Now that the Imperial City of DC is in the process of remaking America into the fairest, progressive country on Earth, sports must be carefully reworked to fit the new regime. Bread and circuses can be important in maintaining a happy populace. Bread already is taken care of with dozens of distribution programs and more on the way. Basketball is an obvious circus candidate.
First, some suggestions are offered about how to make basketball more interesting to hold the attention of the masses. Presently, basketball is a bit boring. Everybody can dunk and at the higher levels most can run the court in a few steps. Dunk from the top of the key in the NBA on a dinky ten-foot high school goal? Big deal! So let’s consider reviving the sport and, then, weigh that against making it fairer for players who have been discriminated against.
College players and almost all NBA players can touch the ten-foot rim with almost no effort. Not much of a challenge. Junior high players can dunk. So let’s raise the goal to eleven feet at the high school level and twelve feet at the college and NBA level. Wilt Chamberlain could dunk on a twelve-foot goal, but not many others could then or now. By raising the goal, you would highlight the premier dunkers. Even the best would reconsider dunking so much given the fall from twelve feet. Secondly, the ball is too small and light for today’s super, athletic players. It needs to be larger and heavier at each level to account for the enormous increase in the strength, size, speed and jumping ability of current players. Make these changes and strategy and player types would become much more interesting. We could forget about the three second rule. The three-point shot would be more difficult or could simply be eliminated.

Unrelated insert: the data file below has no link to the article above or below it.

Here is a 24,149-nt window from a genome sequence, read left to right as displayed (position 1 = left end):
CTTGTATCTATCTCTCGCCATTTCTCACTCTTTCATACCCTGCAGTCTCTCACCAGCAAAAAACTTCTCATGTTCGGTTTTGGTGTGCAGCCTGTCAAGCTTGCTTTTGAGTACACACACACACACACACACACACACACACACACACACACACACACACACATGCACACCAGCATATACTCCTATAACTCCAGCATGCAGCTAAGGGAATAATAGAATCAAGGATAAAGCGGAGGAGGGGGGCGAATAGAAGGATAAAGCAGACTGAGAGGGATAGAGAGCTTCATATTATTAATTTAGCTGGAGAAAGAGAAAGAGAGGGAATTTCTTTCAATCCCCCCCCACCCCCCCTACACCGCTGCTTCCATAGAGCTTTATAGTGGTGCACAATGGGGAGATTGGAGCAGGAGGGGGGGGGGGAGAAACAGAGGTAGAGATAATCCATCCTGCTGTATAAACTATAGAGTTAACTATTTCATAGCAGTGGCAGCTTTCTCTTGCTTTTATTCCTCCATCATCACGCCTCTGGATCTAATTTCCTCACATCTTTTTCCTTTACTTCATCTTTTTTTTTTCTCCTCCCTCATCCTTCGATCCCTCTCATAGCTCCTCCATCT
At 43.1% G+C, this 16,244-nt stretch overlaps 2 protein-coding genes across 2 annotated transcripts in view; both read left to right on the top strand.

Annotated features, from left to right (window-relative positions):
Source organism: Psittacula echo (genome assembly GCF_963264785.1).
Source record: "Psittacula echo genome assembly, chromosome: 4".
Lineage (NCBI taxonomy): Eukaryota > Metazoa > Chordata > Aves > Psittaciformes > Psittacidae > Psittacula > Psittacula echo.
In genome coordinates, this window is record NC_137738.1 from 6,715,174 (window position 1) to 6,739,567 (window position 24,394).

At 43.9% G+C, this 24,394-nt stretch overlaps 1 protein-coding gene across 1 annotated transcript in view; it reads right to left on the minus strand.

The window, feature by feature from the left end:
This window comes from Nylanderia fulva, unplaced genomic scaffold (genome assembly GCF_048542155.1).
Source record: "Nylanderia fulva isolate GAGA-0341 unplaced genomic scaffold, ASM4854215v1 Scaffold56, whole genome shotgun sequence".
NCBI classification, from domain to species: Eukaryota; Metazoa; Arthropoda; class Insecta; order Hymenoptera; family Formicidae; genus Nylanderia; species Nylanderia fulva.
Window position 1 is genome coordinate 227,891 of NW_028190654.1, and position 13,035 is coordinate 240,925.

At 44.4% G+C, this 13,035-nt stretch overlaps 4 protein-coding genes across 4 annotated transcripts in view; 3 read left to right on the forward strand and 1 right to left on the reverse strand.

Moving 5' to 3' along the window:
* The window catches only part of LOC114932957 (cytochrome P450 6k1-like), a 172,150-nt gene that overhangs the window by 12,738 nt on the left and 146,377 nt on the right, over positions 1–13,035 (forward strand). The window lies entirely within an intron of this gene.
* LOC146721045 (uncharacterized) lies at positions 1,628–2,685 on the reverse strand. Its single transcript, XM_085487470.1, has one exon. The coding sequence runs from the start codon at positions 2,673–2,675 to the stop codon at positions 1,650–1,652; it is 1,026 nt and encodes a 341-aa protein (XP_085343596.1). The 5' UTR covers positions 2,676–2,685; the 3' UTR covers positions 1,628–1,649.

Presently, basketball fundaments are seldom emphasized. Former coach Ernie Woods says, “All we do is play games.” Famous coaches and prominent players have suggested that raising the rim would improve the game substantially. Several experimental games have been played with eleven foot goals. The result was that fundamentals were much more important as the rush to dunk was pushed back. Strategy changed and the variety of shots increased. (see - Drew Davison, Raise the rim: Would boosting the basket increase fundamentals? Fort Worth Star Telegram, March, 23, 2015). Quite likely if the rim were raised enough, the shorter player with excellent basketball fundamentals would make a comeback. As more and more experience was gained with higher goals over time, plays would likely be refined and a whole new game with much more in the way of nuances, specialization and possibilities for a more complex game would emerge.
On the other hand, the Imperial City of DC cannot solely focus on making basketball majestic again without considering the imminent question of addressing basketball’s glaring bias. Applying the same standard of fairness used in other work places, it is clear that basketball discriminates against those who cannot jump. How can we remedy this obvious prejudice? Quite easily! Every team could be required to have diverse heights and jumpers. Even better would be to put weights on the best jumpers; similar to handicapping in horse racing. At some level of handicapping, women and men could be on the same team. Even the blind (sight challenged) could play if we instituted a rule that required foul shots to be their domain. You laugh, but foul shooting is just a matter of touch, practice and sound (swish). Sight-challenged shooters would do just fine; probably better than some sighted NBA players.
Would these revisions be worth it? But that question misses the point. Fans could be trained to like this new type of game. What are re-education camps for anyway?
Christopher Garbacz, a Northisider, was professor of economics for 25 years. He played pick-up basketball and still is almost unbeatable at HORSE with his behind-the-back shot; but he cannot dunk.